(Authors note: This article was originally published in September 2012 at StartMarriageRight.com)
I had someone tell me the other day, “Samuel, I’ve dealt with it. I’m done and have moved on. There’s no changing the fact that my husband just won’t love and care for me the way I need him to. I don’t feel anything about it anymore, I’m apathetic. Numb.”
I engaged with some questions to hear more about her apathy, and found the opposite to be true. She was locked in the battle of such intense conflict, she was doing everything in her power to shut down and numb her life.
I’m not sure about you, but when I’m truly apathetic about something, I don’t talk or think about it anymore. Not caring about something creates silence, or a lack of attention. Silence is the only true evidence of an apathetic spirit. The problem with apathy is that until we’re six-feet under, it’s impossible to be completely apathetic. We humans have too much hope, passion, and desire to be alive and fully numb at the same time. It’s just not possible.
Just last week I ran across this website, which highlights 20 or so young women who have taken some sort of movement towards addressing an issue in the world. They have all started with an idea and have built it up to become, in some instances, a thriving social justice platform. Each of these women have embodied the spirit of hope that resides within all of us. I don’t personally know any of these women, but I’ve met many like them and I can promise you they have suffered greatly for their passion.
They have chosen to bleed, sweat, and cry instead of giving in to the ease of anesthesia by way of food, sex, tv, or isolation.
The woman above who claimed to be apathetic is actually caught in a struggle very familiar to all of us. It’s the struggle of choosing to face or dim the pain. Seneca, a Roman philosopher, exclaimed that the bravest sight known to man is to see someone struggling with adversity. Bravery isn’t contingent upon victory, it’s about showing up and facing the difficulties of life. Just as hope is the enemy of apathy, so bravery is to failure.
Whether you want to face it or not, there is adversity in your life. It might feel as distant as your divorced parents, or as numb as your sexuality because of the abuse. The truth is, adversity has often been seen as your unwanted companion in life. This adversity might not show it’s true challenge until later in life, when some trigger summons it’s memory. In choosing marriage, one is inviting these distant adversaries to take residence in your home.
Some of the adversaries are specific stories, such as the time when your cousin inappropriately touched you, the times your father was violent, or when your best friend committed suicide. Each of these deserve your suffering and attention.
Though it may be paradoxical, knowing your adversary is a blessing.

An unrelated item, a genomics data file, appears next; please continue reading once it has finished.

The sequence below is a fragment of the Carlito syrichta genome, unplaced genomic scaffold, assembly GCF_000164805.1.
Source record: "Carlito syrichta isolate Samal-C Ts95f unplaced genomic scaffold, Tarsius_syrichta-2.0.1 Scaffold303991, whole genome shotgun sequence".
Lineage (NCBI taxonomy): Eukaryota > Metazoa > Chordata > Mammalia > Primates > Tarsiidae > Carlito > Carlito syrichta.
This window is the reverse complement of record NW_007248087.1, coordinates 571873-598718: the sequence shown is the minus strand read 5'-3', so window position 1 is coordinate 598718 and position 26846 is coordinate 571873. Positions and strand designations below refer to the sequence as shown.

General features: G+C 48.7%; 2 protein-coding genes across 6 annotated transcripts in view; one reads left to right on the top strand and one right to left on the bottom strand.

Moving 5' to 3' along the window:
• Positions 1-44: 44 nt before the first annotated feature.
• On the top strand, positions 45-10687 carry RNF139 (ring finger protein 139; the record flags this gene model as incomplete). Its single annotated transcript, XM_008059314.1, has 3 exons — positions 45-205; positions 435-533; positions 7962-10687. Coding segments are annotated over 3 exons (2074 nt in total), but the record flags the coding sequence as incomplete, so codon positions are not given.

These are the stories representing a cornerstone in your life. Some aren’t so fortunate to know what foundational moments to point to in their life.
It may be that there are no such traumatic stories in your life, which in and of itself in a different way may be traumatic. Sometimes the lack of suffering in life produces intense internal conflict, “why am I so unhappy, I have everything I’ve ever wanted,” or “there is no reason for me to be sad, but I am sad.” I often hear people asking questions about their own sufferings in comparison to those in worse situations. Usually though, comparison only leads to minimizing. The reality? If my hand and your finger are both severed in an accident, it doesn’t make the pain of a severed finger go away by comparing it to my severed hand.
If Psalm 73 is true, all of us experience some level of peace and orientation in life. This season at some point deteriorates and a period or season of disorientation sets in. This is followed by a period of reorientation or a new orientation. It’s the equation for maturation and growth. We start off in one direction, get thrown off that path (by our own choosing, or someone else’s), and then redirected onto a new path.
Perhaps your path today is taking you to something you’re incredibly hopeful about, like marriage. Let me be the first to congratulate you and cheer you on. Marriage is an exciting and wonderful adventure. It’s a hopeful union. Be confident and courageous in your new journey together.
Be on the lookout for emotionally numbing, apathetic responses towards your spouse and life, or unrealistic expectations of the other person.
When adversity happens, take time to consider the source and get help working through that with your spouse. As Jesus said, “Blessed are the poor in spirit for theirs is in the kingdom of Heaven.” Your suffering or adversity is your ally: Will you allow it to be?